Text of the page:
Ever since I started interviewing for this new job as Editor of SpouseBuzz, I have been fielding the same muttered question from everyone I know: what are all those military blogs for anyway? People ask me that question as if everything you need to know about military life is on the nightly news. They ask as if the solutions to our problems are held by civilians who have never spent more than a week away from their husbands or wives. They don’t seem to know that we military spouses blog because we actually NEED blogs.
First, we need spouse blogs because the mainstream news about the military sometimes seems so strange. It is strange to read about a Navy commander who raped two sailors when the guy you married is out helping one of his sailors store his car so it won’t get towed. It is strange to see Marines accused of desecrating Taliban corpses when those same guys worked a car wash for your kid’s school two months ago. It is strange to know that the SEALs who located Osama Bin Laden are probably the same guys who wander around the new commissary unable to locate the Velveeta (Is it a cheese like a cheddar? Is it a spread like Nutella? Is it a dip near the chips? Depends on where you are stationed…).
Second, we need spouse blogs because we military families don’t live lives full of news items. Yes, we have the highest highs—look at any picture of a Homecoming and know that is true. We have the lowest lows—that is what coverage of a military funeral is for. But the majority of our lives are full of a lot of complicated normals. We do best when we adopt tried and true coping strategies from other military families.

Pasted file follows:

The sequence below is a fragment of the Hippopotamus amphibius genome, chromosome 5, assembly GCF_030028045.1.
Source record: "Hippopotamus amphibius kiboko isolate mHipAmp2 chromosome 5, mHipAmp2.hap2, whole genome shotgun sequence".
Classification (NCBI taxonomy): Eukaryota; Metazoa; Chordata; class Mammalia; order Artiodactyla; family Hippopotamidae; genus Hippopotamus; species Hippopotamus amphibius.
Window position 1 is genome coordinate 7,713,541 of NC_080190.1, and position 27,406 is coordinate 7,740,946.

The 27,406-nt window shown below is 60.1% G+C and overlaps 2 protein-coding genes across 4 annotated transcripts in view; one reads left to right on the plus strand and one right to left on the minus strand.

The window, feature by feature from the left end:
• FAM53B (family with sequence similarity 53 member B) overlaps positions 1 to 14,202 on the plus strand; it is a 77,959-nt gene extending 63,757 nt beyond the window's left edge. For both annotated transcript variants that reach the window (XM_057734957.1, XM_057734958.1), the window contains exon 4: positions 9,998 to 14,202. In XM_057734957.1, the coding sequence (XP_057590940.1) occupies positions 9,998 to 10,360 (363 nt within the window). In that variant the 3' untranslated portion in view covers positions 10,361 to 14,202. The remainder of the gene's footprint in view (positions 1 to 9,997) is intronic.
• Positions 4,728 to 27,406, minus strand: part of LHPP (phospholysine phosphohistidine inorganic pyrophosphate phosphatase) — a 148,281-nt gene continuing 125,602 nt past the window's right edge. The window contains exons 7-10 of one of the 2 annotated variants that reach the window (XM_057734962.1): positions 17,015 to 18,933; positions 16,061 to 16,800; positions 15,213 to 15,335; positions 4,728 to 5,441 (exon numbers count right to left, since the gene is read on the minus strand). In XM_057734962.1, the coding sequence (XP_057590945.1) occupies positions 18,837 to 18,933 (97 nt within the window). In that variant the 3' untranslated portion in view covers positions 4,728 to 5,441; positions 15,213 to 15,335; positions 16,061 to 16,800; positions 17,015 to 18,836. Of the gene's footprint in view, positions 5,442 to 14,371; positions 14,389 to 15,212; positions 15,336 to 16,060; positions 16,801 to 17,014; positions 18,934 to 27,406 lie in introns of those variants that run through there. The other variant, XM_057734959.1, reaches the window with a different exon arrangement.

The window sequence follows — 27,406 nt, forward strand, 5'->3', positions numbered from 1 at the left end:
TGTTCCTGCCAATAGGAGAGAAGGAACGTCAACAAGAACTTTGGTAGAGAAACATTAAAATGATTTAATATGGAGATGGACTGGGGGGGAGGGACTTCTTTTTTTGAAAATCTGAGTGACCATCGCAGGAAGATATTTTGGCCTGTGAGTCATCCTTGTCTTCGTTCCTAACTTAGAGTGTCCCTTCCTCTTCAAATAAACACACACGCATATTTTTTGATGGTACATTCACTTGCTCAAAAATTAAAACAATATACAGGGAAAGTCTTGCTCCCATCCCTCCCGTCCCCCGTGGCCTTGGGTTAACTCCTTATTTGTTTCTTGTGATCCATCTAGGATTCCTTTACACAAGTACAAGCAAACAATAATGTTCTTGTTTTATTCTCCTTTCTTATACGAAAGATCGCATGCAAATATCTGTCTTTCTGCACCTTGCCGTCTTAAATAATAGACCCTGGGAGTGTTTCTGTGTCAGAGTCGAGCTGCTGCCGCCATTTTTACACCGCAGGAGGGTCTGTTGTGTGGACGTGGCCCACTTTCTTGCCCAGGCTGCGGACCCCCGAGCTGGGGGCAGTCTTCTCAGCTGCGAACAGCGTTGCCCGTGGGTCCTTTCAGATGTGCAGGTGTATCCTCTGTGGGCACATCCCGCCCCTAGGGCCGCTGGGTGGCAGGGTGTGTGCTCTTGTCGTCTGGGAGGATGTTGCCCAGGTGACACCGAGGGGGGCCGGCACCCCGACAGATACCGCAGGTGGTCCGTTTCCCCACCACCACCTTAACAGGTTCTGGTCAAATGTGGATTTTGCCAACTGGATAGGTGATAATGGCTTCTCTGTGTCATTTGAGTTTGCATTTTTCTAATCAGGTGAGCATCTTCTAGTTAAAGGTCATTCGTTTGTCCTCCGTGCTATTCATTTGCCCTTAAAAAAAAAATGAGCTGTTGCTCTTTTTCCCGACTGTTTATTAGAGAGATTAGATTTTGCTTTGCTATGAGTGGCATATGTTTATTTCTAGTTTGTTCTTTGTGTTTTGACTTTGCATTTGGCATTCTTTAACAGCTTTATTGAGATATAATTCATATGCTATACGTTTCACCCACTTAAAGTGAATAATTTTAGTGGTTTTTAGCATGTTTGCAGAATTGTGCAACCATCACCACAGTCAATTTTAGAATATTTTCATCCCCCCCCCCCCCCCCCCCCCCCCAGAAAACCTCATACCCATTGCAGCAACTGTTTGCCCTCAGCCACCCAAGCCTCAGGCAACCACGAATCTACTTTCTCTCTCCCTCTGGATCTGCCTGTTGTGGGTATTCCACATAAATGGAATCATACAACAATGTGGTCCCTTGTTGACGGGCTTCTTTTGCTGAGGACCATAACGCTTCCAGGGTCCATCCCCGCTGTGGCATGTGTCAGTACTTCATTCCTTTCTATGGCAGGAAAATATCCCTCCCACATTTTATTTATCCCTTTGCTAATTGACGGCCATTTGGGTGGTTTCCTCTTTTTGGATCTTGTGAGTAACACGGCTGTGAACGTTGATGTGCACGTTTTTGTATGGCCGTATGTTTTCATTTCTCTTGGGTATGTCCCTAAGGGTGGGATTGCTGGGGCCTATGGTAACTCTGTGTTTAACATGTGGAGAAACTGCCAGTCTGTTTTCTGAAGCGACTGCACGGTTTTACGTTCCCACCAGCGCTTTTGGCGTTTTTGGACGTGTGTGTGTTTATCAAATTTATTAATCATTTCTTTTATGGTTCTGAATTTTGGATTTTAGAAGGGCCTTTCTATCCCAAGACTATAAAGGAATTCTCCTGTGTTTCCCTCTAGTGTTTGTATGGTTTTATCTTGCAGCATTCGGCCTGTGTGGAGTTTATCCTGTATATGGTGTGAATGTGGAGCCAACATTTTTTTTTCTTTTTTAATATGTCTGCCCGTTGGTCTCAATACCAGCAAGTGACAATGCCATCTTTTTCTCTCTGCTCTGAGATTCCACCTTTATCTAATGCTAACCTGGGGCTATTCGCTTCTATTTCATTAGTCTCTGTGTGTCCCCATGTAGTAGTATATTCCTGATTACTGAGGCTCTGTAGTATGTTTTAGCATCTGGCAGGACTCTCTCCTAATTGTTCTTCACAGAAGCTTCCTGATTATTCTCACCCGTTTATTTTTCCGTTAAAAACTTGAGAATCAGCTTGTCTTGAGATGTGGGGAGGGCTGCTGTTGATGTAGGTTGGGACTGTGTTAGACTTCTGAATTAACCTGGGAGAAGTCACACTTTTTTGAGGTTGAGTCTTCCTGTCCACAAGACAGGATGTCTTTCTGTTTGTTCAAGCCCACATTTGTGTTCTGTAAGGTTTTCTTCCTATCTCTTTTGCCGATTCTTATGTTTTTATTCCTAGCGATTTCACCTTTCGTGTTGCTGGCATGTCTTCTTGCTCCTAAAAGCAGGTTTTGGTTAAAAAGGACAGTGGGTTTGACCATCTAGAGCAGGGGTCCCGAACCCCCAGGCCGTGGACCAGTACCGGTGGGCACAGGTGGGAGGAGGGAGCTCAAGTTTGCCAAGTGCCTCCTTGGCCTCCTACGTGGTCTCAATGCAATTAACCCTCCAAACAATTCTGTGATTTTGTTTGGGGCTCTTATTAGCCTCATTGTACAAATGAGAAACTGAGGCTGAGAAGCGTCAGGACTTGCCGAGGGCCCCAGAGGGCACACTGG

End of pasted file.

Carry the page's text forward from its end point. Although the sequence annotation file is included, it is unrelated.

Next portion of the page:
Third, today’s military family lives that complicated normal largely alone—a modern day Swiss Family Robinson cast adrift in a sea of civilian suburbs. This is true if your spouse is in the National Guard or on Active Duty. The majority of us don’t live our lives on base.
No wonder we blog. No wonder we read blogs to try to figure out how these normal-looking people manage to serve in the military and cope with deployments and raise a couple of decent kids and live a million miles away from anyone that could possibly be expected to babysit and still manage to sit in the backyard together and crack each other up. We read to find out if these coping people are like us. We read to see if we can be happy like them. We write to discover that the answers are here to be found in the stories we tell and the comments we share in a community created by blogs.